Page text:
I can’t help but suspect they might get more votes in 2020 but lose more seats (on top of the almost certain losses in May). Perhaps the “faithful” will die off, and new voters will be harder to attract?

  4. @Candy

    I won’t debate policy.

    Just read the book – the whole idea is based on an alternative paradigm (a different one from one experienced now.). You cannot view the solution offered correctly without changing that.

    We can reject that paradigm and maintain the status quo, but the price to pay as we run the planet’s resources down at a critical and unsustainable level will be terribly high, especially for the poorest and most vulnerable.

    Have a Merry Christmas :-)

  5. @Candy

    The Tories obviously don’t agree with you as they junked the hippyish Green and Blue logo for one that could easily be used by any right-wing nationalist party –×144/p01vkqyw.jpg

  6. Keithp
    In reality the LibDem vote is much lower than throughout the 1945 – 1970 period simply because in those days the Liberals fought far fewer seats! In 1951 and 1955 there were just 109 and 110 candidates in those respective elections.Whilst their national poll share was barely 2.5% on both occasions had they fought over 600 seats the Liberals would surely have managed over 12%. Later in 1970 they managed 7.6% but again had only contested 330 of the 630 seats.

  7. @CatManJeff – I’m all for sustainable policies – I agree with all the regulations imposing energy efficiency on white goods etc.

    The thing that bugs me the most about the Greens is their anti nuclear stance. I’m on the south coast, and according to the breakdown on my electricity bill, 67% of the power I use is nuclear from the power stations in Northern France. So my carbon footprint is low. I don’t see what the “risk” is in having our own nuclear power stations. We’re not really making ourselves “safe” by not having them as the French ones are so close we’re already at risk if it goes wrong.

  8. ChrisLane1945 – stop the clocks, and get the bunting out; Villa took a point off the Red Devils for the first time in very nearly five years!! What with these recent polls, I enter the season of goodwill and merriness in a particularly buoyant mood! Those miserable and miserly stooge-like ghosts of Christmases past, Swingback and Crossover, seem to be banished and that great Santa like and beneficent spirit, Increasing Labour Lead, is here to cast goodness and light over us all. :-)

    By the way, I’ve just realised that my moniker, Crossbat, is an anagram of crosstab. Do you think I was destined to be the master-psephologist that I have become?

  9. It’s also an anagram of brass cot, though I’m not sure if that is significant….

  10. Yay! Anagram game. Here’s my entry:

    …cat’s orbs.

  11. As a newcomer to the blog I want to ask if it is permissible to point out the many disadvantages of the Climate Change Act?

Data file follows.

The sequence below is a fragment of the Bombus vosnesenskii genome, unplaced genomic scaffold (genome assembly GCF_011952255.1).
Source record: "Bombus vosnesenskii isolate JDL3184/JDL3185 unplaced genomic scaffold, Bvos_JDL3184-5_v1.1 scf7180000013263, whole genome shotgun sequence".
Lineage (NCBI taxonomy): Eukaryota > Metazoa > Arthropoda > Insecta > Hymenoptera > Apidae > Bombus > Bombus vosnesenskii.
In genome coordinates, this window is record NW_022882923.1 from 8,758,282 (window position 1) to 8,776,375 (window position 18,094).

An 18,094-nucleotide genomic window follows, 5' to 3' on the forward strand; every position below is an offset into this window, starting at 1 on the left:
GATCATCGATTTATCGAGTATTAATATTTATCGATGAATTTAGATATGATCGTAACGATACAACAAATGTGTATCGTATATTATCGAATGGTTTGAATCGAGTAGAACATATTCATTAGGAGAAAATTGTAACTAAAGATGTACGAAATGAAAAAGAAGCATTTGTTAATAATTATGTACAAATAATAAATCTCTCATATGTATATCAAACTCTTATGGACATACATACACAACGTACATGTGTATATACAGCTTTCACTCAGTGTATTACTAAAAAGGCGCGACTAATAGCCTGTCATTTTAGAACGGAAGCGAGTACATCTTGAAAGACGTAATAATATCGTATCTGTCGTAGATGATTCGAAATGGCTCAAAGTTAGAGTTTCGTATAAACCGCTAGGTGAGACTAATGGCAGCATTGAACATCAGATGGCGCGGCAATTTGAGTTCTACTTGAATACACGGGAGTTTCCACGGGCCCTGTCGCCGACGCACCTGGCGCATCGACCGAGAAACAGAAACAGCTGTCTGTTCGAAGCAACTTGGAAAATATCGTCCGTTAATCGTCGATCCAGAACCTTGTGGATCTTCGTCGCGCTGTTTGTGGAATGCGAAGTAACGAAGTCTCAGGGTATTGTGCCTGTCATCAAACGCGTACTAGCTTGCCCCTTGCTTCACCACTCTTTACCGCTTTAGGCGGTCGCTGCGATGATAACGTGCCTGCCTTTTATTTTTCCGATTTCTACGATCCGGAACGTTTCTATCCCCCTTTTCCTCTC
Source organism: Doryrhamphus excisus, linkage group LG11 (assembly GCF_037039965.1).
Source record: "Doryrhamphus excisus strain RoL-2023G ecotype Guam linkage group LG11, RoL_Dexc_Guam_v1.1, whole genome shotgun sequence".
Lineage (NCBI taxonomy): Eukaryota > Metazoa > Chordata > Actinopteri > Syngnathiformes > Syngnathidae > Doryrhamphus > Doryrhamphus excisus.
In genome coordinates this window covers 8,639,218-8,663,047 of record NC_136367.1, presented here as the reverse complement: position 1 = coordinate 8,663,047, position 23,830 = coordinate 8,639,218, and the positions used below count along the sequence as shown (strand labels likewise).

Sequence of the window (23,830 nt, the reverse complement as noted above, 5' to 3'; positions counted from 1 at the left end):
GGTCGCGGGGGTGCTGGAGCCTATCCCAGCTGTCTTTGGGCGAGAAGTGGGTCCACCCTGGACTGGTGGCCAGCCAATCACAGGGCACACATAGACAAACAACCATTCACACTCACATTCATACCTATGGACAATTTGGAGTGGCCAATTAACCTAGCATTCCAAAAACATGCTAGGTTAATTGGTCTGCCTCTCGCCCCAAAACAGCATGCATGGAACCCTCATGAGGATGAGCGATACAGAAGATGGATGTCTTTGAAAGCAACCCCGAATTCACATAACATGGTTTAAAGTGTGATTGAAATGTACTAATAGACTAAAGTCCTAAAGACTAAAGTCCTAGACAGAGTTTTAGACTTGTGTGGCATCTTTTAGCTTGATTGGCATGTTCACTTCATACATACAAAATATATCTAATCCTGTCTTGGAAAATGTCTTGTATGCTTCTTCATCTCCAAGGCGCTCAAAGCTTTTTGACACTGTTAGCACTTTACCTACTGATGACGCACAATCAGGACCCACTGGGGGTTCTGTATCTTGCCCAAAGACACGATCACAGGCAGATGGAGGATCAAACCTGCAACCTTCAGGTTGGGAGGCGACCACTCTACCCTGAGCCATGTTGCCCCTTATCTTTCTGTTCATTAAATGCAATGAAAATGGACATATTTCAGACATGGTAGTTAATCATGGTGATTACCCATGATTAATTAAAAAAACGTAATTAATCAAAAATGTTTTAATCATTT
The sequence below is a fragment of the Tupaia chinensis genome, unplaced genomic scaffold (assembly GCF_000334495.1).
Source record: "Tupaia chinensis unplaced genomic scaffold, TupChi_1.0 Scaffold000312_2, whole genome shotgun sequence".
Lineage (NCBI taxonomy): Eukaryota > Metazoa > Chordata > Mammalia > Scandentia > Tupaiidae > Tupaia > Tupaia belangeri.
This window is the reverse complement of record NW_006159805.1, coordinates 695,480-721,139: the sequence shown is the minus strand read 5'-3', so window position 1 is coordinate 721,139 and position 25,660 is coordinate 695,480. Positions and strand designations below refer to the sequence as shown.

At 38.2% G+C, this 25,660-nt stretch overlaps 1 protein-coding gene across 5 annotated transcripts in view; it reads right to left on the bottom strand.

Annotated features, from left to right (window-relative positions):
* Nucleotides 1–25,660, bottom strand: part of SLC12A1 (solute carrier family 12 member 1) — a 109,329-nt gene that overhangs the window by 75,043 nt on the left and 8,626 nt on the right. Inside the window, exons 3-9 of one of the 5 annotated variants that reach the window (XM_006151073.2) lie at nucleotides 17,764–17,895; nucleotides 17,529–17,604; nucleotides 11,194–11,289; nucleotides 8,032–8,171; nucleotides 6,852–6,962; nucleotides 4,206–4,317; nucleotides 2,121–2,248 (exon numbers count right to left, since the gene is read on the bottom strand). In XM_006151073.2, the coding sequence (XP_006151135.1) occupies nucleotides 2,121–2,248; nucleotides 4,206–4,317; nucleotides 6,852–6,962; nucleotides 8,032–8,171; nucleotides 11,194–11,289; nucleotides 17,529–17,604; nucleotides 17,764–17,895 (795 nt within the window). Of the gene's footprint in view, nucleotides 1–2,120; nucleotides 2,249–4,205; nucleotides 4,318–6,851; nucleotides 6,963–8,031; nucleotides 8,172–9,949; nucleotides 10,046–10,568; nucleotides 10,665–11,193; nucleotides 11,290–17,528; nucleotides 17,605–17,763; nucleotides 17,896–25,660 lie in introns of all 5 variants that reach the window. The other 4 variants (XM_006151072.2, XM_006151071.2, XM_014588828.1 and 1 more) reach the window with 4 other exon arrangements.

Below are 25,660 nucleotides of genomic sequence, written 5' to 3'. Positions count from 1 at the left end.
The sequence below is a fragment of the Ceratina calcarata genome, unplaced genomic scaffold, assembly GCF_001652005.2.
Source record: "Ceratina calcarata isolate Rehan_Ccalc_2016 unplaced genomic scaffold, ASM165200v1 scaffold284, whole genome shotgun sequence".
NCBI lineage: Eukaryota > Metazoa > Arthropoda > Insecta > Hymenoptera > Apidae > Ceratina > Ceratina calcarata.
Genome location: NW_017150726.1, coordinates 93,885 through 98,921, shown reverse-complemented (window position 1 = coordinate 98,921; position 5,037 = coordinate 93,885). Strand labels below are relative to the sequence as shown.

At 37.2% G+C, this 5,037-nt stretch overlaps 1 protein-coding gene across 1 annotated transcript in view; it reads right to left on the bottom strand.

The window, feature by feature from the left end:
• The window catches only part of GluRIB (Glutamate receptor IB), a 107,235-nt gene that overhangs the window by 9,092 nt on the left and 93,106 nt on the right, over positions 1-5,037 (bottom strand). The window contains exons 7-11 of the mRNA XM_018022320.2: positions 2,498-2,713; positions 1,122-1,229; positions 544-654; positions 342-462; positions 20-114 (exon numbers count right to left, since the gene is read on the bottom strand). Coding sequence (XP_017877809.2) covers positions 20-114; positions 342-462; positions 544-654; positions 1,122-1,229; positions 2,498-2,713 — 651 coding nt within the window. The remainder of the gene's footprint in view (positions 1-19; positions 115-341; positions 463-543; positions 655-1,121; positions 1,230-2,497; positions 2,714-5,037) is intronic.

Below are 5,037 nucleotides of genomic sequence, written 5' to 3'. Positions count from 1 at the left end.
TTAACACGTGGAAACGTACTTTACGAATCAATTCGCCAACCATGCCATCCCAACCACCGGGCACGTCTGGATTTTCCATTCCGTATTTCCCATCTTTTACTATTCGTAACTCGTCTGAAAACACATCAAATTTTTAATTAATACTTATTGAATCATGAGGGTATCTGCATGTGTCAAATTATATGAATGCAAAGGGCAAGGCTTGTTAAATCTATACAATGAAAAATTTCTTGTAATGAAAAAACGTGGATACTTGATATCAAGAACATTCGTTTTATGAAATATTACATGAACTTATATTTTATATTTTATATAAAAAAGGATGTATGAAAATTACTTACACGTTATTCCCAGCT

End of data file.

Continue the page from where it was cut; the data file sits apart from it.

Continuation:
When this was introduced it had almost universal support in Westminster. Only later did UKIP come to challenge it.

    IMHO it is a very important piece of legislation the effects of which will last for years if not in the way those who supported it are likely to have

  12. Scot’s bra.

  13. @Wes, Norbold and Muddy W

    Good efforts from you all on the anagram front, but I have to give it to Muddy for “cat’s orbs”.

    However, I hope the orbs in question are either celestial bodies or golden globes that form part of a monarch’s regalia, and not a rather vulgar reference to feline reproductive organs.


  14. @CANDY

    “@CatManJeff – the problem is one person’s consumption is another person’s income.”


    If Richard in Norway were around, he might also add the additional problem of our banking system, which issues money via the creation of debt. And of course, this debt has usually to be paid with interest on top, over and above the actual amount of money issued.

    This means folk are usually in debt, and that there tends not to be enough money around to repay both the debt AND the interest. Which means that there is quite the driver for continued growth to cover the shortfall.

    But good luck debating with Greenies!! As with other groups on the fringes – e.g. Libertarians – they tend to be averse to discussing actual policy, preferring instead to issue… reading lists!!! Libertarians are very fond of directing folk towards imbibing great tracts of Mises, for example. “Read this man’s life’s work!! It will explain everything!! If you are still not convinced, I can fill your life with many more books to read!! Some of them I have even read myself!!!!!”

    Obviously on here, they can take refuge in the comments policy. But it doesn’t matter much where on the net one encounters them: homework – and lots of it – will usually be involved…